By Erin Bird

Last week in our blog series on Psalm 23, we made it to verse 5, which says:

You prepare a table before me in the presence of my enemies; you anoint my head with oil; my cup overflows.

Because we looked at the first half last week, let’s talk about the last two lines this week: “You anoint my head with oil; my cup overflows.”

God Gets Messy

In verse 5, David switched the language from pasture land (verses 1-4) to house language. Rather than talking about grass and still waters, David painted a mental picture of lounging at a table (while in the presence of enemies) as God prepared a meal.

David continues the imagery by talking about oil and cups.

Oil

In David’s day, it was customary to greet a guest to your home by putting oil on their head. Some biblical references give the idea of pouring the oil (such as Amos 6:6) while others give more of the imagery of a dab of oil (such as Luke 7:46) onto the person.

But why oil? Well, I think there were several reasons:

  • The people in David’s day enjoyed the scent of oil. Just like you might light a candle in your house before guests arrive, the anointing of oil upon someone’s head might have brought a pleasant scent to the room’s environment.
  • Oil was thought to have healthy medicinal qualities to it. To dab someone’s head with oil was to wish good health upon them.
  • Oil was somewhat expensive. To pour oil on someone’s head would be a sign of abundance, as if to say, “I have so much oil, I can lavish some upon you because you are important to me!”

So if putting oil on someone’s head was a sign of abundance, David keeps the idea going when he talked about his overflowing cup.

Cups

The standard drink at a meal like the one David is describing in verse 5 was wine. Like oil, wine was slightly more expensive than everyday items, so it, too, was given to guests as a sign of abundance and letting your guests know how much they matter to you.

Yet David doesn’t just have a full goblet of wine– his cup overflows! In the presence of enemies who wish harm upon him, David watches God continue to bless him, not just with a greeting of oil, but by pouring out so much wine that David’s cup overflows. That’s how much God loved David.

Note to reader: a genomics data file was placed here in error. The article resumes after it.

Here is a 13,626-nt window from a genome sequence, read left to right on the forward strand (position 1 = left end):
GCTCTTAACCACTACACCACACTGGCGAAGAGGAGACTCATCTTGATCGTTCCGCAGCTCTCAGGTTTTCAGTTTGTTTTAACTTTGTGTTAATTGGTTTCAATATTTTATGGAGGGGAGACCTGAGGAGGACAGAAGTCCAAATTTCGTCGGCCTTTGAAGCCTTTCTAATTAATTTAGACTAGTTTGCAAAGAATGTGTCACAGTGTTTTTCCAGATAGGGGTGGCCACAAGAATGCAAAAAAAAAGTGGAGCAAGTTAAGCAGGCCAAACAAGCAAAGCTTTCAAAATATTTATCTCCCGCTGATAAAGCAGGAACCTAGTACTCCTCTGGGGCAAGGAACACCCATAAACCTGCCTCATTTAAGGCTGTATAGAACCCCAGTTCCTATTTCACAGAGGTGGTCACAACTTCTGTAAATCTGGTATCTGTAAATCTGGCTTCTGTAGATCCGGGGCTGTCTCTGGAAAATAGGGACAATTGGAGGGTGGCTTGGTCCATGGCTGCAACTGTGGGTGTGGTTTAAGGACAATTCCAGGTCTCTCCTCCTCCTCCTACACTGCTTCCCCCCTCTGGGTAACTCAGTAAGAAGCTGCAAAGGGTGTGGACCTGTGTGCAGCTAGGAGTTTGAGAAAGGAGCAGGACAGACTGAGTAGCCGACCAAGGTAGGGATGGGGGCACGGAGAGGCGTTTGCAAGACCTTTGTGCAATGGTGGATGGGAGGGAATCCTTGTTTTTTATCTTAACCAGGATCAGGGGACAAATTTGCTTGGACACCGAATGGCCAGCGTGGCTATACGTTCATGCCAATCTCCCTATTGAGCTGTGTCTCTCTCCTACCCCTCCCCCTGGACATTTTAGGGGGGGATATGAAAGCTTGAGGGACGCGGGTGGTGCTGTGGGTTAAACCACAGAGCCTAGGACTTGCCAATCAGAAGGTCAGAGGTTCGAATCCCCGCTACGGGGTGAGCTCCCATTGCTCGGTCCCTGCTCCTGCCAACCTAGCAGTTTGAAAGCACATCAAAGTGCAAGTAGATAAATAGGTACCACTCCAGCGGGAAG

So as David sits in the presence of his enemies waiting upon God, He sees the blessings. He’s been touched with oil. He has an overflowing cup. He can see that even in the presence of evil, God’s blessing is still upon him.

Blessings & Viruses

Right now throughout the entire world, there are people panicked. Some healthcare workers are pulling double (and even triple) shifts. Hourly waged workers are wondering how they are going to pay their mortgage as their places of employment close temporarily. Parents are trying to figure out what to do with their kids who have had school put on hold. And the news about governmental responses to the virus seems to keep changing every hour.

But what if we stopped looking at the presence of our enemy (the COVID-19 virus), and pulled a David by looking for the blessings? What if we shifted our attention away from that which wishes us harm to what God has already abundantly provided? What if we…

  • stopped to realize the forced seclusion might allow us to finally spend time in the Scriptures?
  • saw the time at home with our children as an opportunity rather than a burden?
  • realized this was the perfect opportunity to serve an elderly neighbor?
  • picked up the phone and called someone we haven’t connected with in a while?
  • realized that no matter what happens with this virus, Jesus is still the King who died on the cross for our sins, and nothing can take that away?

So may you actually find rest this week in the abundance God has given you in the midst of these uncertain days. May you have a change of perspective because of God’s goodness shown to us through Jesus. And may you look for God’s blessings in these crazy times.